Graphology at Home - Lesson 20 - Doodles

Published: 09th September 2008
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Notice Figure 16, squares or other geometric designs signify a practical nature...

There is much controversy among psychologists as to why people doodle. Many suggest that during a negotiation should a party begin to doodle, his interest is waning. He is expressing that he prefers not to communicate with his counterpart. They go on to say that because the doodler actually has much praise for his creative work, this further lessens direct contact. Other analysts suggest the doodler is actually bored and because of this, wants to be elsewhere, hence he starts to doodle. Regardless as to why one might doodle, the following doodles have been agreed upon as to what they mean:

• Disclosing heavy and angular strokes shows repressed feelings of anger.

• Airy and rounded rhythmic strokes reveal a desire to escape from reality.

• A monogram or similar design testifies to one who is egotistical.

• A design repeated many times indicates frustration.

• Squares or other geometric designs signify a practical nature.

• Heavy-pressured strokes an obsessive nature.

• Light-pressured strokes betoken a weak will.

• Odd shapes or designs display a neurotic or pathological weakness related to an inability to communicate properly with others.

• An arrow or arrows demonstrate one calculating, perhaps being cool temperamentally.

• A separate square or squares disclose the practical.

• Geometrically linked squares reveal having concrete, practical concepts.

• The tightly drawn whirl testifies to being tense, anxious.

• Three-dimensional forms display having a probing intellect.

• Sharp, jagged lines expose resentment, even hostility. These doodles are often done during arguments.

• A triangle betokens having a strong, well-directed mind in adults, exceptional intelligence in children under six.

• A circle discloses closing up, warding off the outside world.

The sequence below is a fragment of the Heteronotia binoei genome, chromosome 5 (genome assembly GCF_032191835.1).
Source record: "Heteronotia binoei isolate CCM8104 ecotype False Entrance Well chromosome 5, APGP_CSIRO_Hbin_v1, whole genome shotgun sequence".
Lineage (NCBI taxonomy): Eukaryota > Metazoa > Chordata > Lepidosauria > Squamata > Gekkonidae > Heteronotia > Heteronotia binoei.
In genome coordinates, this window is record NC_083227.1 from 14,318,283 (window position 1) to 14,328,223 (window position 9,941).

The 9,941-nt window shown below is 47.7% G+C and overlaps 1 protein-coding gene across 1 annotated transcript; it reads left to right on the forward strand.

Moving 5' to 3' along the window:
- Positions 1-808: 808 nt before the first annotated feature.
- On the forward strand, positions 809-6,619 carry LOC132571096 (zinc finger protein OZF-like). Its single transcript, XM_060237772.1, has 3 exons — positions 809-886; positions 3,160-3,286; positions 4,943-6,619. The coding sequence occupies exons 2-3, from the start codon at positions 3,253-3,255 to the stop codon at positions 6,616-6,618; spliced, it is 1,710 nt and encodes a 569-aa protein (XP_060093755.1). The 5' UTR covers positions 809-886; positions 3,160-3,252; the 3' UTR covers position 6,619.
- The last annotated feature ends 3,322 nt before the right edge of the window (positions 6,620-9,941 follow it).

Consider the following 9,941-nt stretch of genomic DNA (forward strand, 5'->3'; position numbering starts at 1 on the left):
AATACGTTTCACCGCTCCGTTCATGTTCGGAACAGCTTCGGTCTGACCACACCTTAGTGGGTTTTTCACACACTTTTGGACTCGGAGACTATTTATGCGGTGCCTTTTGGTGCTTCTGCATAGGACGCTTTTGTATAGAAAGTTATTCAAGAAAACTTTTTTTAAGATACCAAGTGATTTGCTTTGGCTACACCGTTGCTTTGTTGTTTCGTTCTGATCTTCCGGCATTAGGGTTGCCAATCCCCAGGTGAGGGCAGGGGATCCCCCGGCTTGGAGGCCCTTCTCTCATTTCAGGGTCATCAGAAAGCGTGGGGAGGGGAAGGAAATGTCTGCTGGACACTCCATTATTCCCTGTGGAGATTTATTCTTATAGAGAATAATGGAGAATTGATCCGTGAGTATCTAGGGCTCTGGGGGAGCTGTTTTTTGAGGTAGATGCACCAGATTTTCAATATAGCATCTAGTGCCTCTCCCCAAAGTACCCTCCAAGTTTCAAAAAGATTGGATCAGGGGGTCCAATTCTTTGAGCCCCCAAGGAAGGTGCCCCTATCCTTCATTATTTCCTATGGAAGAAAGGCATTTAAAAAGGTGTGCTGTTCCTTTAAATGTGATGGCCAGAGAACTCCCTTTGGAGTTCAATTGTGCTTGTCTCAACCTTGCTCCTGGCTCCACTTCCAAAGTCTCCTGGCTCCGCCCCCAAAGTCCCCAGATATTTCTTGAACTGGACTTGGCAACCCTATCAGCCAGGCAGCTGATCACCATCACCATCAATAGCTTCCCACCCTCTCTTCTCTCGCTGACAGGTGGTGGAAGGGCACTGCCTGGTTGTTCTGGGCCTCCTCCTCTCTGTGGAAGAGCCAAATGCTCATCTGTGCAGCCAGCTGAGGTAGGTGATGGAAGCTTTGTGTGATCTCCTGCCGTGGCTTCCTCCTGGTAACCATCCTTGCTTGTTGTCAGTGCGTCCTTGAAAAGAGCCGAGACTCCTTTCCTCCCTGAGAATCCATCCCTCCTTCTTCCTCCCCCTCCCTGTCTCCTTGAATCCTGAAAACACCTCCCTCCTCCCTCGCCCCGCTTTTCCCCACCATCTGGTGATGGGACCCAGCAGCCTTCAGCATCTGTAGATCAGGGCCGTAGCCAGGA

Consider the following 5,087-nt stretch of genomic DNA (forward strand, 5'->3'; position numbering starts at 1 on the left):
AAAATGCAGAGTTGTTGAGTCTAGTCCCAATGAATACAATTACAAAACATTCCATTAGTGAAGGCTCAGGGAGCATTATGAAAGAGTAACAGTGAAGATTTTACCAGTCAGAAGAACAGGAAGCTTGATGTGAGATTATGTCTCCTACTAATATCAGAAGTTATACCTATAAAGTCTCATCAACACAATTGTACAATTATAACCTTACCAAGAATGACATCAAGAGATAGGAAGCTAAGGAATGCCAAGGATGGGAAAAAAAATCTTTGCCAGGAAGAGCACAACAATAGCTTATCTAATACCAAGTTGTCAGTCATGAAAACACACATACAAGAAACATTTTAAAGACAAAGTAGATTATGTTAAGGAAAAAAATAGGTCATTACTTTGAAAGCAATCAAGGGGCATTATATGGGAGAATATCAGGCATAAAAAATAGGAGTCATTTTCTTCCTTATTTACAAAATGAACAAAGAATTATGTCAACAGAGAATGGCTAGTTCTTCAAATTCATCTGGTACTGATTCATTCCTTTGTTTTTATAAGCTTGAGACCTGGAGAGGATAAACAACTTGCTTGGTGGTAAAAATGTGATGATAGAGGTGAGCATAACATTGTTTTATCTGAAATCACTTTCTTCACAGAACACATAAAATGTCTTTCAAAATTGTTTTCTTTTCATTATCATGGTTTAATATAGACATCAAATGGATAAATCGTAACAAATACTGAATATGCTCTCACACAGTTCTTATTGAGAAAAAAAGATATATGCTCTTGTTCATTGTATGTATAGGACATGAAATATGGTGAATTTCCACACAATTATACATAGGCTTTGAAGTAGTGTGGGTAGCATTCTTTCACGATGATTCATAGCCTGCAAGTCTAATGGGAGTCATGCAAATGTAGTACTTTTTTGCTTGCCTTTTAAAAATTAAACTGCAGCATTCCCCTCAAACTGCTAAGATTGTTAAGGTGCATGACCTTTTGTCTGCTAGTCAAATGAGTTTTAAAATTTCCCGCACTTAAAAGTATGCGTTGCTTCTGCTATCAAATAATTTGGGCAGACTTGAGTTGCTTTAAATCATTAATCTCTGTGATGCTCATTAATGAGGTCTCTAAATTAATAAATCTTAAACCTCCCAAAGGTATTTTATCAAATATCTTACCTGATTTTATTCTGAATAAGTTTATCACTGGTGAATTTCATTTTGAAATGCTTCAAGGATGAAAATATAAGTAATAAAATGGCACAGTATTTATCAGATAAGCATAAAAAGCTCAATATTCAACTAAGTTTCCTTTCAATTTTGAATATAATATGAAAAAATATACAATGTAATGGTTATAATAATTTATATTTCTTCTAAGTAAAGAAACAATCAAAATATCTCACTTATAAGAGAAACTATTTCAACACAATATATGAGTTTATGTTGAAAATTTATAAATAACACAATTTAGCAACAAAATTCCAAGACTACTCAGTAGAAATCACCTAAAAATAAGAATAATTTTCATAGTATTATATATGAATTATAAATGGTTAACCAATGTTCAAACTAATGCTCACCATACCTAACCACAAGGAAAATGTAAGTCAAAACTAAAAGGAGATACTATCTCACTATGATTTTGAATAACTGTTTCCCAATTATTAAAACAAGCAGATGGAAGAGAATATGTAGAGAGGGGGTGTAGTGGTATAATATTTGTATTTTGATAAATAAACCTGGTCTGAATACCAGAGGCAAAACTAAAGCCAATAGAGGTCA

• Steps and ladders indicate the desire to climb up in the world.

• A spiders web design, discloses one preoccupied with self but seeking to widen horizons.

• Random helter skelter figures without clear-cut patterns are indicative of one being prone to emotional conflict, confused in personality.

• Tick marks betoken one concentrating on business at hand.

• Short confused dashes display the dynamic, colorful, forceful, creative, restless personality.

• Jagged lines betoken one aggressive and defensive.

• A figure in a frame tells of one believing in safety first.

• An over-involved design, entangled lines going in complete disorder demonstrates being shrewd, diplomatic, and afraid of persecution.

• Crossbars show one who is instinctively rebellious, pugnacious.

• Linked circles reveal a logical, deductive, consequential character.

• The spider's web without links discloses one who is systematic, analytical, and able to organize.

• Animal doodlers are usually nature lovers, depending upon the type of animal drawn

• Hidden and not so hidden hostilities are shown in doodles. Weapons,

• vicious animals and hanging men show the doodler's true thoughts. One who doodles a house shows whether or not the doodler wants to intercommunicate. If the house has no doors or windows, the doodler is aloof.

• If there is a doorway and a doorknob, the doodler wants company.

• If there is smoke coming out of the chimney, this is a warm active home.

• Small vertical lines that have on their sides horizontal lines that are surrounded by a large blank area, which may be parallel or met at right angles, disclose introversion, one who feels victimized by the overbearing world and seeks to flee. v

• Rounded cloud-like shapes, their curves lying within each other, display your sensitivity to the needs of others, and that you are pliable, even in difficult situations. In addition, some daydreaming may be expected.

• When a vehicle of transportation is doodled, particularly a boat, train or plane, though this shows a desire to travel, it often shows an underlying feeling of anxiety that you believe ought to be changed, hence the desire to go elsewhere.

About The Author:

Joel Engel is the author of "Handwriting Analysis Self-Taught" (Penguin Books)

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